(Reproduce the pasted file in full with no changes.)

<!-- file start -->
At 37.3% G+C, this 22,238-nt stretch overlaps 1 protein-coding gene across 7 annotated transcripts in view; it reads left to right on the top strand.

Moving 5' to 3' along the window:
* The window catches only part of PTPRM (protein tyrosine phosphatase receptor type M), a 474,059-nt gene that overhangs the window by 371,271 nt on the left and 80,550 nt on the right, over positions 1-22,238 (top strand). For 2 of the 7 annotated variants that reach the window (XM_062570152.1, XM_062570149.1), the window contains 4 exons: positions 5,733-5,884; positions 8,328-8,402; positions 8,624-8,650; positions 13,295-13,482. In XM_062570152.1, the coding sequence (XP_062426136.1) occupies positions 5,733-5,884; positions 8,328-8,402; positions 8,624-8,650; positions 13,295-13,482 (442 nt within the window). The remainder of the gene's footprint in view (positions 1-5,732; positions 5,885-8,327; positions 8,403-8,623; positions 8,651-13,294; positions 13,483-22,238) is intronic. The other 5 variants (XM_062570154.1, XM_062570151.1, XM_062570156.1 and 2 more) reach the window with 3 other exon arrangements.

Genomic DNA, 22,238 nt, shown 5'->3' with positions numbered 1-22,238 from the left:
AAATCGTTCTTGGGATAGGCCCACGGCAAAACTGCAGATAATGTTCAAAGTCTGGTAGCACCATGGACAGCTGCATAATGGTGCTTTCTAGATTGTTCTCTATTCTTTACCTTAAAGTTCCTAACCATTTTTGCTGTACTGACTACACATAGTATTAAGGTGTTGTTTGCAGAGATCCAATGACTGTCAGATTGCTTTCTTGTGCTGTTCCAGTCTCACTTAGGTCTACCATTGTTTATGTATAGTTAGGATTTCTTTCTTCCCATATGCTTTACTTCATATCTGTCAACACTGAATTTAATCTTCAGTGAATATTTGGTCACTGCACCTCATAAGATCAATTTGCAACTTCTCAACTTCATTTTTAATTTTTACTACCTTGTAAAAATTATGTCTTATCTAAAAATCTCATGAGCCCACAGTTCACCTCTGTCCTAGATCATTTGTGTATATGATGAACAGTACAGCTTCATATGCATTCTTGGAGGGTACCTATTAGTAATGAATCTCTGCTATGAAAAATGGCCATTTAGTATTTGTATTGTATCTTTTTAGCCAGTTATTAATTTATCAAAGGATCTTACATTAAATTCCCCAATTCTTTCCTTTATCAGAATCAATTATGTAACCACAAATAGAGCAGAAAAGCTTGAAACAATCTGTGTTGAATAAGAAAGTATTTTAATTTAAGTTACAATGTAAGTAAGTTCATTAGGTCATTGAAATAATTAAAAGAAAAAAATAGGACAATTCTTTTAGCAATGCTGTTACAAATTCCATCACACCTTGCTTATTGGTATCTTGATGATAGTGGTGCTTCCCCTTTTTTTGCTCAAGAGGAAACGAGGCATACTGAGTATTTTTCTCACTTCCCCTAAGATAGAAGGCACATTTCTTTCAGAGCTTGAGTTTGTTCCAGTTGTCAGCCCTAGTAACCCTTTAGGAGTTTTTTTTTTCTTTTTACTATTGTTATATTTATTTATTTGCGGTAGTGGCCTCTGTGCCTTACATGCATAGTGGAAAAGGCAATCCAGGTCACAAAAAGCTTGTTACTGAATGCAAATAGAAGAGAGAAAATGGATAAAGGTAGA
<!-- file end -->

At 37.3% G+C, this 22,238-nt stretch overlaps 1 protein-coding gene across 7 annotated transcripts in view; it reads left to right on the top strand.

Moving 5' to 3' along the window:
* The window catches only part of PTPRM (protein tyrosine phosphatase receptor type M), a 474,059-nt gene that overhangs the window by 371,271 nt on the left and 80,550 nt on the right, over positions 1-22,238 (top strand). For 2 of the 7 annotated variants that reach the window (XM_062570152.1, XM_062570149.1), the window contains 4 exons: positions 5,733-5,884; positions 8,328-8,402; positions 8,624-8,650; positions 13,295-13,482. In XM_062570152.1, the coding sequence (XP_062426136.1) occupies positions 5,733-5,884; positions 8,328-8,402; positions 8,624-8,650; positions 13,295-13,482 (442 nt within the window). The remainder of the gene's footprint in view (positions 1-5,732; positions 5,885-8,327; positions 8,403-8,623; positions 8,651-13,294; positions 13,483-22,238) is intronic. The other 5 variants (XM_062570154.1, XM_062570151.1, XM_062570156.1 and 2 more) reach the window with 3 other exon arrangements.

Genomic DNA, 22,238 nt, shown 5'->3' with positions numbered 1-22,238 from the left:
AAATCGTTCTTGGGATAGGCCCACGGCAAAACTGCAGATAATGTTCAAAGTCTGGTAGCACCATGGACAGCTGCATAATGGTGCTTTCTAGATTGTTCTCTATTCTTTACCTTAAAGTTCCTAACCATTTTTGCTGTACTGACTACACATAGTATTAAGGTGTTGTTTGCAGAGATCCAATGACTGTCAGATTGCTTTCTTGTGCTGTTCCAGTCTCACTTAGGTCTACCATTGTTTATGTATAGTTAGGATTTCTTTCTTCCCATATGCTTTACTTCATATCTGTCAACACTGAATTTAATCTTCAGTGAATATTTGGTCACTGCACCTCATAAGATCAATTTGCAACTTCTCAACTTCATTTTTAATTTTTACTACCTTGTAAAAATTATGTCTTATCTAAAAATCTCATGAGCCCACAGTTCACCTCTGTCCTAGATCATTTGTGTATATGATGAACAGTACAGCTTCATATGCATTCTTGGAGGGTACCTATTAGTAATGAATCTCTGCTATGAAAAATGGCCATTTAGTATTTGTATTGTATCTTTTTAGCCAGTTATTAATTTATCAAAGGATCTTACATTAAATTCCCCAATTCTTTCCTTTATCAGAATCAATTATGTAACCACAAATAGAGCAGAAAAGCTTGAAACAATCTGTGTTGAATAAGAAAGTATTTTAATTTAAGTTACAATGTAAGTAAGTTCATTAGGTCATTGAAATAATTAAAAGAAAAAAATAGGACAATTCTTTTAGCAATGCTGTTACAAATTCCATCACACCTTGCTTATTGGTATCTTGATGATAGTGGTGCTTCCCCTTTTTTTGCTCAAGAGGAAACGAGGCATACTGAGTATTTTTCTCACTTCCCCTAAGATAGAAGGCACATTTCTTTCAGAGCTTGAGTTTGTTCCAGTTGTCAGCCCTAGTAACCCTTTAGGAGTTTTTTTTTTCTTTTTACTATTGTTATATTTATTTATTTGCGGTAGTGGCCTCTGTGCCTTACATGCATAGTGGAAAAGGCAATCCAGGTCACAAAAAGCTTGTTACTGAATGCAAATAGAAGAGAGAAAATGGATAAAGGTAGA